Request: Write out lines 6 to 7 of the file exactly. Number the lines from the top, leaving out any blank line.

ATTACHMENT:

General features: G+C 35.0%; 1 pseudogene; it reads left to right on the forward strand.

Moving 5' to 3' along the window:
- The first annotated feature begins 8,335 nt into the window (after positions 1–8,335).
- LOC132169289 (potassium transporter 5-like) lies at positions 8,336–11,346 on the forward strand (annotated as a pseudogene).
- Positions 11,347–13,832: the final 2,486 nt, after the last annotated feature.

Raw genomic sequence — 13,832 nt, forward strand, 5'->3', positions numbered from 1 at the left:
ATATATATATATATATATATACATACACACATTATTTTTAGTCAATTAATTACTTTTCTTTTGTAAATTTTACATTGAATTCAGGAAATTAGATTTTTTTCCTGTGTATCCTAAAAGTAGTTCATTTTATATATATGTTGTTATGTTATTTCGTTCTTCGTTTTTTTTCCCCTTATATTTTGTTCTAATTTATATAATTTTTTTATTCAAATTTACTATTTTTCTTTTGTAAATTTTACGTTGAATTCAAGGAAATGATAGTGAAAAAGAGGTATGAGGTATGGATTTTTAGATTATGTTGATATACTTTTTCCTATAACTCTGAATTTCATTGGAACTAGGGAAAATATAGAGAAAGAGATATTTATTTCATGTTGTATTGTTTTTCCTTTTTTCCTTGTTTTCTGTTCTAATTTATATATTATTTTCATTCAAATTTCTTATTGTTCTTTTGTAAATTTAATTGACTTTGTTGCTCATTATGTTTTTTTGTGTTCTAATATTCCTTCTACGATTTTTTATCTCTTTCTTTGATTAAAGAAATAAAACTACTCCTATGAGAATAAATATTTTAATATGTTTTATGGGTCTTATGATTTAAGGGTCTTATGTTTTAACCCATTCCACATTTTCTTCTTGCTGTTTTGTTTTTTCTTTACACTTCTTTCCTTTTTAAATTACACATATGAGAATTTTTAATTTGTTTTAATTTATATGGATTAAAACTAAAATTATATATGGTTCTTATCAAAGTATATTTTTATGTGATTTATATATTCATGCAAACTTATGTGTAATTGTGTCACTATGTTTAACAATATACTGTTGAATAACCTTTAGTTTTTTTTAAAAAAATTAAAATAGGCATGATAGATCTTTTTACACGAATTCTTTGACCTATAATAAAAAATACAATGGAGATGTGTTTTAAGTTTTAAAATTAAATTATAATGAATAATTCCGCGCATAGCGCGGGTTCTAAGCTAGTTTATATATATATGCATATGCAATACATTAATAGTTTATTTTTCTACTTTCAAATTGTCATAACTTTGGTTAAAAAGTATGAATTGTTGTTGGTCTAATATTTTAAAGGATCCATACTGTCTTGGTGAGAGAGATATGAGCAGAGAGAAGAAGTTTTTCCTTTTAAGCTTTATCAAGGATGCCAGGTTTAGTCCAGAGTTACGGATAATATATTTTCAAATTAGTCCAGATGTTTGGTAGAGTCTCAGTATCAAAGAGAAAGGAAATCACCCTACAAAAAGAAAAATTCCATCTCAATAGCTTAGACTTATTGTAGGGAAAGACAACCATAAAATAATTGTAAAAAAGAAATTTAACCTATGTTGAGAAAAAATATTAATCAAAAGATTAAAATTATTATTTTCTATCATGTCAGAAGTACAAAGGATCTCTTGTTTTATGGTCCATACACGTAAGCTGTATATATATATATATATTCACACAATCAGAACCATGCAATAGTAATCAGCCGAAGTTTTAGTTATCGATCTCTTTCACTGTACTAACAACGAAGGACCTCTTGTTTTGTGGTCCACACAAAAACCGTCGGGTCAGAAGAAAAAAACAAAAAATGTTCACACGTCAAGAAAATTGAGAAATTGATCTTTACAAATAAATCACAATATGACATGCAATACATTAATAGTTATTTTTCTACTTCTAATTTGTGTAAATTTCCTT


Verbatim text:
Raw genomic sequence — 13,832 nt, forward strand, 5'->3', positions numbered from 1 at the left:
ATATATATATATATATATATACATACACACATTATTTTTAGTCAATTAATTACTTTTCTTTTGTAAATTTTACATTGAATTCAGGAAATTAGATTTTTTTCCTGTGTATCCTAAAAGTAGTTCATTTTATATATATGTTGTTATGTTATTTCGTTCTTCGTTTTTTTTCCCCTTATATTTTGTTCTAATTTATATAATTTTTTTATTCAAATTTACTATTTTTCTTTTGTAAATTTTACGTTGAATTCAAGGAAATGATAGTGAAAAAGAGGTATGAGGTATGGATTTTTAGATTATGTTGATATACTTTTTCCTATAACTCTGAATTTCATTGGAACTAGGGAAAATATAGAGAAAGAGATATTTATTTCATGTTGTATTGTTTTTCCTTTTTTCCTTGTTTTCTGTTCTAATTTATATATTATTTTCATTCAAATTTCTTATTGTTCTTTTGTAAATTTAATTGACTTTGTTGCTCATTATGTTTTTTTGTGTTCTAATATTCCTTCTACGATTTTTTATCTCTTTCTTTGATTAAAGAAATAAAACTACTCCTATGAGAATAAATATTTTAATATGTTTTATGGGTCTTATGATTTAAGGGTCTTATGTTTTAACCCATTCCACATTTTCTTCTTGCTGTTTTGTTTTTTCTTTACACTTCTTTCCTTTTTAAATTACACATATGAGAATTTTTAATTTGTTTTAATTTATATGGATTAAAACTAAAATTATATATGGTTCTTATCAAAGTATATTTTTATGTGATTTATATATTCATGCAAACTTATGTGTAATTGTGTCACTATGTTTAACAATATACTGTTGAATAACCTTTAGTTTTTTTTAAAAAAATTAAAATAGGCATGATAGATCTTTTTACACGAATTCTTTGACCTATAATAAAAAATACAATGGAGATGTGTTTTAAGTTTTAAAATTAAATTATAATGAATAATTCCGCGCATAGCGCGGGTTCTAAGCTAGTTTATATATATATGCATATGCAATACATTAATAGTTTATTTTTCTACTTTCAAATTGTCATAACTTTGGTTAAAAAGTATGAATTGTTGTTGGTCTAATATTTTAAAGGATCCATACTGTCTTGGTGAGAGAGATATGAGCAGAGAGAAGAAGTTTTTCCTTTTAAGCTTTATCAAGGATGCCAGGTTTAGTCCAGAGTTACGGATAATATATTTTCAAATTAGTCCAGATGTTTGGTAGAGTCTCAGTATCAAAGAGAAAGGAAATCACCCTACAAAAAGAAAAATTCCATCTCAATAGCTTAGACTTATTGTAGGGAAAGACAACCATAAAATAATTGTAAAAAAGAAATTTAACCTATGTTGAGAAAAAATATTAATCAAAAGATTAAAATTATTATTTTCTATCATGTCAGAAGTACAAAGGATCTCTTGTTTTATGGTCCATACACGTAAGCTGTATATATATATATATATTCACACAATCAGAACCATGCAATAGTAATCAGCCGAAGTTTTAGTTATCGATCTCTTTCACTGTACTAACAACGAAGGACCTCTTGTTTTGTGGTCCACACAAAAACCGTCGGGTCAGAAGAAAAAAACAAAAAATGTTCACACGTCAAGAAAATTGAGAAATTGATCTTTACAAATAAATCACAATATGACATGCAATACATTAATAGTTATTTTTCTACTTCTAATTTGTGTAAATTTCCTT